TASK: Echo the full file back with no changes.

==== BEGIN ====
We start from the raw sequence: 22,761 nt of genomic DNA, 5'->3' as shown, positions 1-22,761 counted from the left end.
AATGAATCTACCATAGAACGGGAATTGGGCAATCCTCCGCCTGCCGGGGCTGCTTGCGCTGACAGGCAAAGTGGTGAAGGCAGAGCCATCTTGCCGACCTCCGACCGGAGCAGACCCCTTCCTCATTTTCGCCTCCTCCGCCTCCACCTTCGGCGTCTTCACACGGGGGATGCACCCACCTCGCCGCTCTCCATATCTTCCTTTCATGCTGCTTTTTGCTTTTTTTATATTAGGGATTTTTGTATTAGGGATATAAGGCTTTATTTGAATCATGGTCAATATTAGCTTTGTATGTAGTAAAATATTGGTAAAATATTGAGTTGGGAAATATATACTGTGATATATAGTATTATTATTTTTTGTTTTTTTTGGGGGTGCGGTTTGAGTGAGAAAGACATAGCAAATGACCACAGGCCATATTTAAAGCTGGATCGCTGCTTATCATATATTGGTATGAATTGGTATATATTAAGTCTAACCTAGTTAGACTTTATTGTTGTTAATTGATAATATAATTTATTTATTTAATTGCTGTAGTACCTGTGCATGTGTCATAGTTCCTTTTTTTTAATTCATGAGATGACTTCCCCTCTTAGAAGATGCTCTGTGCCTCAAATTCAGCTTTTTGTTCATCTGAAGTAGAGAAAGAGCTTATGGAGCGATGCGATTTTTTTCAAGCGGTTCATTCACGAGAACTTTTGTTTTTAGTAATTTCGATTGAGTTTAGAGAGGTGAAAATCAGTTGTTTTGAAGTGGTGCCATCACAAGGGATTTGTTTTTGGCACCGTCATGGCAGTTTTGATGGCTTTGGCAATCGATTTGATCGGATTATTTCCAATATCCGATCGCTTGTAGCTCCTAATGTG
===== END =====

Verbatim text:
We start from the raw sequence: 22,761 nt of genomic DNA, 5'->3' as shown, positions 1-22,761 counted from the left end.
AATGAATCTACCATAGAACGGGAATTGGGCAATCCTCCGCCTGCCGGGGCTGCTTGCGCTGACAGGCAAAGTGGTGAAGGCAGAGCCATCTTGCCGACCTCCGACCGGAGCAGACCCCTTCCTCATTTTCGCCTCCTCCGCCTCCACCTTCGGCGTCTTCACACGGGGGATGCACCCACCTCGCCGCTCTCCATATCTTCCTTTCATGCTGCTTTTTGCTTTTTTTATATTAGGGATTTTTGTATTAGGGATATAAGGCTTTATTTGAATCATGGTCAATATTAGCTTTGTATGTAGTAAAATATTGGTAAAATATTGAGTTGGGAAATATATACTGTGATATATAGTATTATTATTTTTTGTTTTTTTTGGGGGTGCGGTTTGAGTGAGAAAGACATAGCAAATGACCACAGGCCATATTTAAAGCTGGATCGCTGCTTATCATATATTGGTATGAATTGGTATATATTAAGTCTAACCTAGTTAGACTTTATTGTTGTTAATTGATAATATAATTTATTTATTTAATTGCTGTAGTACCTGTGCATGTGTCATAGTTCCTTTTTTTTAATTCATGAGATGACTTCCCCTCTTAGAAGATGCTCTGTGCCTCAAATTCAGCTTTTTGTTCATCTGAAGTAGAGAAAGAGCTTATGGAGCGATGCGATTTTTTTCAAGCGGTTCATTCACGAGAACTTTTGTTTTTAGTAATTTCGATTGAGTTTAGAGAGGTGAAAATCAGTTGTTTTGAAGTGGTGCCATCACAAGGGATTTGTTTTTGGCACCGTCATGGCAGTTTTGATGGCTTTGGCAATCGATTTGATCGGATTATTTCCAATATCCGATCGCTTGTAGCTCCTAATGTG